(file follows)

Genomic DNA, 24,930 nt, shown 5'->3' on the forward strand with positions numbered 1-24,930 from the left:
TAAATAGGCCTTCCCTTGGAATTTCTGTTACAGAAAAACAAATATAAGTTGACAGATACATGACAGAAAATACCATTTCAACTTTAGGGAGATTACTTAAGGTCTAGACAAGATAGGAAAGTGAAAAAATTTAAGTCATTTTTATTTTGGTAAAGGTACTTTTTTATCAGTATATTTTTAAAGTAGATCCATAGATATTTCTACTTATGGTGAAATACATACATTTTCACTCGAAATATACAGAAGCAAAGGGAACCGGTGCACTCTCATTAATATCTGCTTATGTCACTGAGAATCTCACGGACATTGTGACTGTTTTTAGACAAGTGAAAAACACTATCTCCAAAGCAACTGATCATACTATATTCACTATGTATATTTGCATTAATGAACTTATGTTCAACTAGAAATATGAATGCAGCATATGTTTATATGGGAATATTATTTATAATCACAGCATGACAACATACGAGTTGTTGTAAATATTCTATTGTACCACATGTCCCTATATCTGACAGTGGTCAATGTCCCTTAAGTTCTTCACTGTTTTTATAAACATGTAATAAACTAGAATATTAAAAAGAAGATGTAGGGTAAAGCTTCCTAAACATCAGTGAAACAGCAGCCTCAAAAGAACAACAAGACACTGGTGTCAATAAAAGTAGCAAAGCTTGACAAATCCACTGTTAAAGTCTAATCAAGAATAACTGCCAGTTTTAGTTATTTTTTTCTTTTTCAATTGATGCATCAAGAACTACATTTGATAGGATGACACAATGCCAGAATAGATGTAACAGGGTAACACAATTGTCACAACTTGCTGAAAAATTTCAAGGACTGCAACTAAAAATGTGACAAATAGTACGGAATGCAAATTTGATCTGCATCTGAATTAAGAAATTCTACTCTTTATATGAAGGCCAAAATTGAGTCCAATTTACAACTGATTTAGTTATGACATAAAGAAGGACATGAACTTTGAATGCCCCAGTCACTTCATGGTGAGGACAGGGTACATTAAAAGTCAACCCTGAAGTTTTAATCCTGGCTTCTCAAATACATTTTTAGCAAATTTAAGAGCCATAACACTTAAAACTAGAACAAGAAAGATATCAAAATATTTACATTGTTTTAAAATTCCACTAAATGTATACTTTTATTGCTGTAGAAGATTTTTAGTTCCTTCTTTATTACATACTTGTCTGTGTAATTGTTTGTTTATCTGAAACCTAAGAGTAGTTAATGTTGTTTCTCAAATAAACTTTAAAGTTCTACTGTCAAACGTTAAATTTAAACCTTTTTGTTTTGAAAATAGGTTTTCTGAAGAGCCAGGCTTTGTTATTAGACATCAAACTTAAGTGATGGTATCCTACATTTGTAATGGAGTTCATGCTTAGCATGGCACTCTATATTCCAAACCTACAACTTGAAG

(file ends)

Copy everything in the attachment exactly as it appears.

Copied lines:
Genomic DNA, 24,930 nt, shown 5'->3' on the forward strand with positions numbered 1-24,930 from the left:
TAAATAGGCCTTCCCTTGGAATTTCTGTTACAGAAAAACAAATATAAGTTGACAGATACATGACAGAAAATACCATTTCAACTTTAGGGAGATTACTTAAGGTCTAGACAAGATAGGAAAGTGAAAAAATTTAAGTCATTTTTATTTTGGTAAAGGTACTTTTTTATCAGTATATTTTTAAAGTAGATCCATAGATATTTCTACTTATGGTGAAATACATACATTTTCACTCGAAATATACAGAAGCAAAGGGAACCGGTGCACTCTCATTAATATCTGCTTATGTCACTGAGAATCTCACGGACATTGTGACTGTTTTTAGACAAGTGAAAAACACTATCTCCAAAGCAACTGATCATACTATATTCACTATGTATATTTGCATTAATGAACTTATGTTCAACTAGAAATATGAATGCAGCATATGTTTATATGGGAATATTATTTATAATCACAGCATGACAACATACGAGTTGTTGTAAATATTCTATTGTACCACATGTCCCTATATCTGACAGTGGTCAATGTCCCTTAAGTTCTTCACTGTTTTTATAAACATGTAATAAACTAGAATATTAAAAAGAAGATGTAGGGTAAAGCTTCCTAAACATCAGTGAAACAGCAGCCTCAAAAGAACAACAAGACACTGGTGTCAATAAAAGTAGCAAAGCTTGACAAATCCACTGTTAAAGTCTAATCAAGAATAACTGCCAGTTTTAGTTATTTTTTTCTTTTTCAATTGATGCATCAAGAACTACATTTGATAGGATGACACAATGCCAGAATAGATGTAACAGGGTAACACAATTGTCACAACTTGCTGAAAAATTTCAAGGACTGCAACTAAAAATGTGACAAATAGTACGGAATGCAAATTTGATCTGCATCTGAATTAAGAAATTCTACTCTTTATATGAAGGCCAAAATTGAGTCCAATTTACAACTGATTTAGTTATGACATAAAGAAGGACATGAACTTTGAATGCCCCAGTCACTTCATGGTGAGGACAGGGTACATTAAAAGTCAACCCTGAAGTTTTAATCCTGGCTTCTCAAATACATTTTTAGCAAATTTAAGAGCCATAACACTTAAAACTAGAACAAGAAAGATATCAAAATATTTACATTGTTTTAAAATTCCACTAAATGTATACTTTTATTGCTGTAGAAGATTTTTAGTTCCTTCTTTATTACATACTTGTCTGTGTAATTGTTTGTTTATCTGAAACCTAAGAGTAGTTAATGTTGTTTCTCAAATAAACTTTAAAGTTCTACTGTCAAACGTTAAATTTAAACCTTTTTGTTTTGAAAATAGGTTTTCTGAAGAGCCAGGCTTTGTTATTAGACATCAAACTTAAGTGATGGTATCCTACATTTGTAATGGAGTTCATGCTTAGCATGGCACTCTATATTCCAAACCTACAACTTGAAG